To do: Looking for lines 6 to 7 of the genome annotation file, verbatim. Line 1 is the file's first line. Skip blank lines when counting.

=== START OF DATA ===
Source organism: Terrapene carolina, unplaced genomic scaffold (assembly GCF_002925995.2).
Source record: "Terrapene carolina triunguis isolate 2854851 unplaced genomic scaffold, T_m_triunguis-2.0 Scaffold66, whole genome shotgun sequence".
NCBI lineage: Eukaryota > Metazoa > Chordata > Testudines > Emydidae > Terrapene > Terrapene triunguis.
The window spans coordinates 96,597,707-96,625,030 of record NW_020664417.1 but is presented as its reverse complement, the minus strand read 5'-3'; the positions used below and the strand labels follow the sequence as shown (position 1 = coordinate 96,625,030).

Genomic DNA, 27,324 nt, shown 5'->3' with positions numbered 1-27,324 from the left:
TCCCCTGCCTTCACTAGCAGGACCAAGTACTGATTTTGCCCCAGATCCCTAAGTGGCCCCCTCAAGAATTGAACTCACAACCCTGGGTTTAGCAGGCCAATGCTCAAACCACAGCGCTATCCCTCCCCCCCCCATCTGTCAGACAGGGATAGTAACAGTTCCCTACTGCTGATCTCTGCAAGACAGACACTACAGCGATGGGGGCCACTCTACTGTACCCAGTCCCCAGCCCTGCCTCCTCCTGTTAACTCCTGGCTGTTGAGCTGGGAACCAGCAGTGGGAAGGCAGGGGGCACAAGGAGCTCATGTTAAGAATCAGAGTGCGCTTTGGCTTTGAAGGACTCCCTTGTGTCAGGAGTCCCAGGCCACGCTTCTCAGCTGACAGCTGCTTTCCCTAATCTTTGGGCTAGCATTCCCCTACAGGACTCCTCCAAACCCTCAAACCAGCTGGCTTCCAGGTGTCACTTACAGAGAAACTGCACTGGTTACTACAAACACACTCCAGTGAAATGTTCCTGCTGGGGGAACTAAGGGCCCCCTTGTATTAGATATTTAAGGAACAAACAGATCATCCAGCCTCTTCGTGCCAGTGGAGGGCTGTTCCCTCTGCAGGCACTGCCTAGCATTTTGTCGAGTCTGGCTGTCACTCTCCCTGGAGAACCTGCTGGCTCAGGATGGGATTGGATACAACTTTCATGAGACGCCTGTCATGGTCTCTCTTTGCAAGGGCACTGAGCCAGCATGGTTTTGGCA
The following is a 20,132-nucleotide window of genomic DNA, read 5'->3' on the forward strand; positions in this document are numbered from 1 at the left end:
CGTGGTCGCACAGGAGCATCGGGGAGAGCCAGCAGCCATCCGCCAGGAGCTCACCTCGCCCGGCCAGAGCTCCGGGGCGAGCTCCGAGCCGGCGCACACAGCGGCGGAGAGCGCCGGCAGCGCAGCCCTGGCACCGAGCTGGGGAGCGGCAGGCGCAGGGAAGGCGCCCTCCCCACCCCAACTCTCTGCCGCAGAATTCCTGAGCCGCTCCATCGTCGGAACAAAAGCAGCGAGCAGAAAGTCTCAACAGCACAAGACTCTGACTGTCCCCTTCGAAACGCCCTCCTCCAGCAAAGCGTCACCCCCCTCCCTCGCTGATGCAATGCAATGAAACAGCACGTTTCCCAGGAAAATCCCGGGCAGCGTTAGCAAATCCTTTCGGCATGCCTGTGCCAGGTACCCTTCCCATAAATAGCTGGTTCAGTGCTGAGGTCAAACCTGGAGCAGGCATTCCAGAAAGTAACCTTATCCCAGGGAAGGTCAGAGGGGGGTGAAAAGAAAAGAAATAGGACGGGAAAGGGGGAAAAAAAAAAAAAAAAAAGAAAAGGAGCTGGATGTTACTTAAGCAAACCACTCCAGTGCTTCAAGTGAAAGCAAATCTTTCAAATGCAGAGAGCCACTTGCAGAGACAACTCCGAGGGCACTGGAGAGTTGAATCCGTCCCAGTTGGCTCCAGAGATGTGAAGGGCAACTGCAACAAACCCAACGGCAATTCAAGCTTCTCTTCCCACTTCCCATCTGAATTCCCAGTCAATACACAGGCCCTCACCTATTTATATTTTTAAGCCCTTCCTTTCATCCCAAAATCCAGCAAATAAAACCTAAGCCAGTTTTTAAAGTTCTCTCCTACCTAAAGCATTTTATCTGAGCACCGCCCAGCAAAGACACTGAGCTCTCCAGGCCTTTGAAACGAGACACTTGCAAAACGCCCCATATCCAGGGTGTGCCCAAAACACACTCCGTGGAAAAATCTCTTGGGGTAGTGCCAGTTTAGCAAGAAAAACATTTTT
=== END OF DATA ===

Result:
TCCCCTGCCTTCACTAGCAGGACCAAGTACTGATTTTGCCCCAGATCCCTAAGTGGCCCCCTCAAGAATTGAACTCACAACCCTGGGTTTAGCAGGCCAATGCTCAAACCACAGCGCTATCCCTCCCCCCCCCATCTGTCAGACAGGGATAGTAACAGTTCCCTACTGCTGATCTCTGCAAGACAGACACTACAGCGATGGGGGCCACTCTACTGTACCCAGTCCCCAGCCCTGCCTCCTCCTGTTAACTCCTGGCTGTTGAGCTGGGAACCAGCAGTGGGAAGGCAGGGGGCACAAGGAGCTCATGTTAAGAATCAGAGTGCGCTTTGGCTTTGAAGGACTCCCTTGTGTCAGGAGTCCCAGGCCACGCTTCTCAGCTGACAGCTGCTTTCCCTAATCTTTGGGCTAGCATTCCCCTACAGGACTCCTCCAAACCCTCAAACCAGCTGGCTTCCAGGTGTCACTTACAGAGAAACTGCACTGGTTACTACAAACACACTCCAGTGAAATGTTCCTGCTGGGGGAACTAAGGGCCCCCTTGTATTAGATATTTAAGGAACAAACAGATCATCCAGCCTCTTCGTGCCAGTGGAGGGCTGTTCCCTCTGCAGGCACTGCCTAGCATTTTGTCGAGTCTGGCTGTCACTCTCCCTGGAGAACCTGCTGGCTCAGGATGGGATTGGATACAACTTTCATGAGACGCCTGTCATGGTCTCTCTTTGCAAGGGCACTGAGCCAGCATGGTTTTGGCA
The following is a 20,132-nucleotide window of genomic DNA, read 5'->3' on the forward strand; positions in this document are numbered from 1 at the left end: